People say, “I know when someone is lying.” Others relate that they get a gut feeling when in the presence of a prevaricator. Some believe liars won’t look you in the eyes. Those folks never faced off with those big brown liquid-filled eyes of a 3-year old who said, “No mommy, I didn’t break the glass.”
There are verbal and visual clues galore to assist you in your lie detection diagnostics. Whether you are buying or selling, it’s critical to accurately decipher between truth and dishonesty.
Prior to passing judgment of someone’s truth telling, engage your subject in casual conversation. This is known as conducting the baseline observation. You are observing their normal body language signals when engaged in a low stress situation. Following this step, you search for changes in their earlier relaxed signals.
How many Body Language Lie Detection Signals do you spot in the following situations?
You consider leasing a car for the first time. You ask the car sales person if you can pay off a lease early without penalties. Before answering your question, they hesitate for 2-3 seconds; look up and to their right, then down to their right. Finally while looking you boldly in the eyes with a long unblinking stare they respond, “Uh, sure, yeah uh, no problem.”
You easily hear and observe the sales person’s excitement about their newest product. Their breathing is shallow and rapid; their vocal pitch has risen since arriving at your office. They blink frequently as they lean forward to extol you with product factoids.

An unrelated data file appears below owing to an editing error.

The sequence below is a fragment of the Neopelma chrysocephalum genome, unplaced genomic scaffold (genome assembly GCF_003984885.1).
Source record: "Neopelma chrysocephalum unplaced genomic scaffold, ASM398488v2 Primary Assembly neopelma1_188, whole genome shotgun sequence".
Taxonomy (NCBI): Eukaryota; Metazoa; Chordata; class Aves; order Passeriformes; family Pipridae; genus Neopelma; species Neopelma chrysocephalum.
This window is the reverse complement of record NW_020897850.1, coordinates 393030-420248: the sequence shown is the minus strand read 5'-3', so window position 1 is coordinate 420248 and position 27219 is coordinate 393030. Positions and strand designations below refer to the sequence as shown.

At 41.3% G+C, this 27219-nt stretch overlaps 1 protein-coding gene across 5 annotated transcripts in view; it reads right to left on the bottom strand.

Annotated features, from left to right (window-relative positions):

Now turn on the human lie detector skills. You’ve heard that the manufacturer is having challenges meeting delivery deadlines. You ask the sales person if their company can deliver the new equipment in 30-days. Their breathing grows more rapid, they stammer a little, their eyes open wider, the rapid blinking ceases, they scratch their nose, shake their head from side to side and say “yes, sure, absolutely, no doubt about it.”
It’s time for a heart-to-heart with your teen-ager daughter about her disappointing college grades. You inquire about her study habits and plans for improvements in next semester’s performance.
Before responding, she attempts to moisten her lips as if parched, pulls one leg up under her into the chair, rubs her hands on her thighs, looks away into the distance and in an unusually slow and low raspy monotone voice she replies, “the plan for the next semester is to study more and party less.” Then she adds insistently, “Honestly Mom, I’m not lying. I’d never lie to you.”
Every example is jammed with signals that the speakers are lying. Some body language examples are thrown in for amplification. Most clues come oozing out. No matter how hard we try to control them, body language is hard wired in our brains. Learn the basic body language detection clues or face a lifetime of lies. Good lie detecting to you!
Mary Redmond is a negotiation expert that provides workshops, presentations and coaching for companies and organizations. She is a well-known professional speaker, author and consultant that can help you achieve success.